A relative rarity in Missouri, St. Louis City has a mask mandate. Things are different in St. Charles..
St. Charles election workers are being instructed to "act surprised" when asked by voters why they are not wearing masks. The guidance, which was was contained in an email sent Wednesday to the county's election judges and supervisors, instructs workers to employ a policy of deception about their personal mask-wearing habits until the voter leaves.
Kurt Bahr, director of elections for St. Charles, confirmed the authenticity of the email, explaining that the guidance is intended to avoid confrontations between election workers and voters over the issue of masks.
He conceded that the "verbiage there [in the email] was not the best."
According to the emailed guidance, judges and supervisors must keep a mask nearby, but they are not required to wear it.
"When a voter says something to you about not wearing a face mask or not wearing it correctly," the email advised, "please put it on properly."
The guidance then described actions an election worker may take to leave the voter with the impression that they are wearing a mask properly. (Wearing masks is a practice encouraged by the CDC and health experts to prevent the spread of COVID-19.)
"You may act surprised that you don't have a face mask on properly and then apologize as you put the mask on," the email continued. "Wear your mask correctly until the voter leaves the polling place. Please do this every time a voter says something to you."
An email sent by a St. Charles election official to its judges and supervisors.
St. Charles County, which does not have a mask mandate in place
, has recorded 6,920 confirmed cases of coronavirus and 126 deaths. In the past week, St. Charles surpassed the number of St. Louis City's COVID-19 cases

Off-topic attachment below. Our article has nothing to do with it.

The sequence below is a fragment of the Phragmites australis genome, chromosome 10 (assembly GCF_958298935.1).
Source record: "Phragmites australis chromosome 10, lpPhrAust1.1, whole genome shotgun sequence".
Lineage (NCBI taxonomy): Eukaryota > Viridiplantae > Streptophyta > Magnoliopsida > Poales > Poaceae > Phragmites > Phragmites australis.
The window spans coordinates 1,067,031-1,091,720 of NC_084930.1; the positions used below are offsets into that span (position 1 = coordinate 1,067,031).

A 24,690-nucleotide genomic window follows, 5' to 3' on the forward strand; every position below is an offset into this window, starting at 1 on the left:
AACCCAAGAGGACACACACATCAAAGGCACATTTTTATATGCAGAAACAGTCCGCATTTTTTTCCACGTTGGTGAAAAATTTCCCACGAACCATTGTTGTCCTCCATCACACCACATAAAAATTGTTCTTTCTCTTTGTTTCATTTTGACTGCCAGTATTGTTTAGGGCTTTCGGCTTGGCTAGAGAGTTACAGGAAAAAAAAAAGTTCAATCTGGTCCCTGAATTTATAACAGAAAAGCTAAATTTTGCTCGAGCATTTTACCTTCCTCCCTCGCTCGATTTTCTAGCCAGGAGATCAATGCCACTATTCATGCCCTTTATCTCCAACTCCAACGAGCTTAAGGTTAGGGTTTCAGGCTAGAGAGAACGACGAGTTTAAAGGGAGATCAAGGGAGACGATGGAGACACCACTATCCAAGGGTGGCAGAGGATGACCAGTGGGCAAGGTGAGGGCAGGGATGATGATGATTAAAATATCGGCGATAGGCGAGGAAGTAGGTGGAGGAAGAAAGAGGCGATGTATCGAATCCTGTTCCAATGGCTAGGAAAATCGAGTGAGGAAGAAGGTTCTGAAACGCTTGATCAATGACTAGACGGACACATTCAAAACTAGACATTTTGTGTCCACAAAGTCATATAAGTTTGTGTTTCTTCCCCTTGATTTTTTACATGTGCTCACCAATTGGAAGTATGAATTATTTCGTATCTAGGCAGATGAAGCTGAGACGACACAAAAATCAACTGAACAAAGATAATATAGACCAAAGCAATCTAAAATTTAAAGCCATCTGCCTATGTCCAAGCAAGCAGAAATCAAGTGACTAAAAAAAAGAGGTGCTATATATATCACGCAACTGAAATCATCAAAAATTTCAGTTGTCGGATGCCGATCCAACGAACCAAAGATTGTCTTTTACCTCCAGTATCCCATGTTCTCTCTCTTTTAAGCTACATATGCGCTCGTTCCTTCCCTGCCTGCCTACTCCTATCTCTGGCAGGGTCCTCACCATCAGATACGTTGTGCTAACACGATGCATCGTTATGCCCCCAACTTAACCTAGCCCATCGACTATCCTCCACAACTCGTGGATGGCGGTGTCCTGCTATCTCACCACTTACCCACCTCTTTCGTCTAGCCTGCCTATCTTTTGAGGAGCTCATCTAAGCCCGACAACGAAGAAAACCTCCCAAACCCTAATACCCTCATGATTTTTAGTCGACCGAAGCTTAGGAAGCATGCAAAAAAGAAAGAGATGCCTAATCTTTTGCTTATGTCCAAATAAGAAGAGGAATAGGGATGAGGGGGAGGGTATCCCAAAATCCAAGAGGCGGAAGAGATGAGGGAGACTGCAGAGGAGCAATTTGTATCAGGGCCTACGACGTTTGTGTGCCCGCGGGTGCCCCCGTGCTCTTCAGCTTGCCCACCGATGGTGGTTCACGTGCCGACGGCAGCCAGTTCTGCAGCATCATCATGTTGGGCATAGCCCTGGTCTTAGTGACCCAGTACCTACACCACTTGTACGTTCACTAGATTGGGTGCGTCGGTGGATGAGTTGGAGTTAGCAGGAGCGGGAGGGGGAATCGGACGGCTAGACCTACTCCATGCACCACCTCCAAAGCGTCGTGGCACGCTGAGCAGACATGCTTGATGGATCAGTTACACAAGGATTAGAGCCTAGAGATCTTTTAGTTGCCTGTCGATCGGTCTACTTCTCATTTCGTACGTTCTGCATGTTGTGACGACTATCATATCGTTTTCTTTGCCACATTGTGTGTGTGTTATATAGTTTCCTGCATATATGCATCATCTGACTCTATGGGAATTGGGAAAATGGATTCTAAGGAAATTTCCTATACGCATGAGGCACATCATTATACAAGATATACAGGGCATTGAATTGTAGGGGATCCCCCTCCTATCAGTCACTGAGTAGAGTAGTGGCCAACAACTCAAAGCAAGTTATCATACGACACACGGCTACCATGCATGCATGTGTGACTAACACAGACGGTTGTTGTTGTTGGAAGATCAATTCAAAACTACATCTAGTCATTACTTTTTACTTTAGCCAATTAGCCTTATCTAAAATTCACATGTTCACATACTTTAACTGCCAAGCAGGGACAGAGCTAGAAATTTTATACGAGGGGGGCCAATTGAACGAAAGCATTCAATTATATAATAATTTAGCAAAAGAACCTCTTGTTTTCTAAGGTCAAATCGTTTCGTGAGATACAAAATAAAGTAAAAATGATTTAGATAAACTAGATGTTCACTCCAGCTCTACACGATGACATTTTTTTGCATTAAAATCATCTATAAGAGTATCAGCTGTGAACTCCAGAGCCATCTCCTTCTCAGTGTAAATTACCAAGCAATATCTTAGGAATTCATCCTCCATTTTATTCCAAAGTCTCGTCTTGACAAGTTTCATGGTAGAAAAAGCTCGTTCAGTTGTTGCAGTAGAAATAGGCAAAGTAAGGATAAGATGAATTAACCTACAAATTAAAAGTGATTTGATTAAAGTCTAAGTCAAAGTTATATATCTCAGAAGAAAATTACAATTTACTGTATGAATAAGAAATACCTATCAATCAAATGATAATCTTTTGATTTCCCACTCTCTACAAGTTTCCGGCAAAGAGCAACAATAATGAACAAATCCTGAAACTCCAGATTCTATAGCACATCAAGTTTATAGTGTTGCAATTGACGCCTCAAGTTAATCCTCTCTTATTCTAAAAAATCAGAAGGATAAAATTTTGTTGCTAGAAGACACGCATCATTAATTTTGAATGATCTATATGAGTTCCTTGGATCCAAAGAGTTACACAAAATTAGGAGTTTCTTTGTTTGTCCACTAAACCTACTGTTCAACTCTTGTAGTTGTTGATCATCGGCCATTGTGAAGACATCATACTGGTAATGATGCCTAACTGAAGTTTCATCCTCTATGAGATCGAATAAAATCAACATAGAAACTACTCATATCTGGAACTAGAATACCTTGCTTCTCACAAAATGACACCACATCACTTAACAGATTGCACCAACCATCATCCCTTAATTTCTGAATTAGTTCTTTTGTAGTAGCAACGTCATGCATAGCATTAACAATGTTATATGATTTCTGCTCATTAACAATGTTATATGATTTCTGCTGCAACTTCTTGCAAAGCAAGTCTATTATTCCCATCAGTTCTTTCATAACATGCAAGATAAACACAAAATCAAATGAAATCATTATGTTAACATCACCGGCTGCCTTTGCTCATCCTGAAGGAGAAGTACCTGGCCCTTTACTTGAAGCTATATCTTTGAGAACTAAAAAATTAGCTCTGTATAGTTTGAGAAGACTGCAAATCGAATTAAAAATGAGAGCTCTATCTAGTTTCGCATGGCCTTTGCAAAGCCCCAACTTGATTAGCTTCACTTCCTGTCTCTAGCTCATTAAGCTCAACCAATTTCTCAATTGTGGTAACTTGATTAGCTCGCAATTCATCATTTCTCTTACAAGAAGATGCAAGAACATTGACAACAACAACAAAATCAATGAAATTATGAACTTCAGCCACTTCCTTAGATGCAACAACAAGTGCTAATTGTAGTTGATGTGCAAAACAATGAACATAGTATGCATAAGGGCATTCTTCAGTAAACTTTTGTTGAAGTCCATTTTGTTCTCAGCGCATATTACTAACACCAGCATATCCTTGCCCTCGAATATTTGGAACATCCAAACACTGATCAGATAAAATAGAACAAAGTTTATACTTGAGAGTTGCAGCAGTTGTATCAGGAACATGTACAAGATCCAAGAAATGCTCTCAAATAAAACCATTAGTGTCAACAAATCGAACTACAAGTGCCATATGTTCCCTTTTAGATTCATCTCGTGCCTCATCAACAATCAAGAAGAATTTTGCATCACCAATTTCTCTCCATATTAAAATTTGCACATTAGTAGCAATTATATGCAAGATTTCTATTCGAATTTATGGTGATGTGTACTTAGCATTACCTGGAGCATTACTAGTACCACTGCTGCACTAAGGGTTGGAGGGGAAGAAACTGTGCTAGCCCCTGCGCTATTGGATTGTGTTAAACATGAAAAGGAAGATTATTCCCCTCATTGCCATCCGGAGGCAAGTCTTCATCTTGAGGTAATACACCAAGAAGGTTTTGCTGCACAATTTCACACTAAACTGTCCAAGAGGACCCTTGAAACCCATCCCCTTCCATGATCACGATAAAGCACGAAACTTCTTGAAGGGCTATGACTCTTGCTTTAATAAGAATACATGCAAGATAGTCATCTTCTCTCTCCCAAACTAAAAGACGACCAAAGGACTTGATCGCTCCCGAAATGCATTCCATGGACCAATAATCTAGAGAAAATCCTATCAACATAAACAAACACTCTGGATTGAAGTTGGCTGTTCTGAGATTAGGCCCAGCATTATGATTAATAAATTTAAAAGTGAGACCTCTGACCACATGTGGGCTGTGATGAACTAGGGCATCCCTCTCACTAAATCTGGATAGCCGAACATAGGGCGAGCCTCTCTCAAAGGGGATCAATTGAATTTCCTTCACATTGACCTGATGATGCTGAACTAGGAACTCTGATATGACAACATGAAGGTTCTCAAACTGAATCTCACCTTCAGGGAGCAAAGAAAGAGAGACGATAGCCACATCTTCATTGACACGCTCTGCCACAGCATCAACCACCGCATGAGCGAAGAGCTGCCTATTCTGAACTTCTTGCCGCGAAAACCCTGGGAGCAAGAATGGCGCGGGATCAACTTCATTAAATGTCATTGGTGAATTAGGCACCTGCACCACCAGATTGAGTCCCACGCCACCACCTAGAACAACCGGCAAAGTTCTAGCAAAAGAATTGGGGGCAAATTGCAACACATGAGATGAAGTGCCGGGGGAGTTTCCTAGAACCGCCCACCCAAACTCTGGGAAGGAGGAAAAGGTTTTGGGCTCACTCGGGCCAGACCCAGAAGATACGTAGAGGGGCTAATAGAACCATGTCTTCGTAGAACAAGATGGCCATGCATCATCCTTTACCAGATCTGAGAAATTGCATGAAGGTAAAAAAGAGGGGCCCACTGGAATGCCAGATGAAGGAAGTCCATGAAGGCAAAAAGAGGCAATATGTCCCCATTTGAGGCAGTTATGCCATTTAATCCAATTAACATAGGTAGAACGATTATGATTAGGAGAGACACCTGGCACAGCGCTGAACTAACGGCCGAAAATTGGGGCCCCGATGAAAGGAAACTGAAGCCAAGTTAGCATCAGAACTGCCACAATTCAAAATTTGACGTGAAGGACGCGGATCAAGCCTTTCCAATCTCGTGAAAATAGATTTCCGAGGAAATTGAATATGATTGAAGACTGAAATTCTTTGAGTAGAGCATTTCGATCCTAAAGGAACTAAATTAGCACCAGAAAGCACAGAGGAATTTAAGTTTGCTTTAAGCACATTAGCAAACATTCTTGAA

Defending the policy and the email's guidance, Bahr says that "The point of that sentence was to communicate that [election workers] be polite," though he acknowledged that he's also received "several negative responses" about the email.
"Apparently," he added, "those who are for a mask mandate found that condescending or inappropriate, and I did not take it that way."
Bahr says that some of the county's election workers have unspecified medical reasons for not wearing masks, while others have personal reasons or find wearing them uncomfortable for long periods of time. When asked about voters, he conceded that they may have "legitimate health concerns," but argues that the policy is necessary to avoid delays in the voting process.
"I don't want our election bogged down because our judge and voter is having a conversation about who is wearing a mask," he says. "Those conversations are unproductive for an efficient voting process."
Follow Danny Wicentowski on Twitter at @D_Towski. E-mail the author at Danny.Wicentowski@RiverfrontTimes.com
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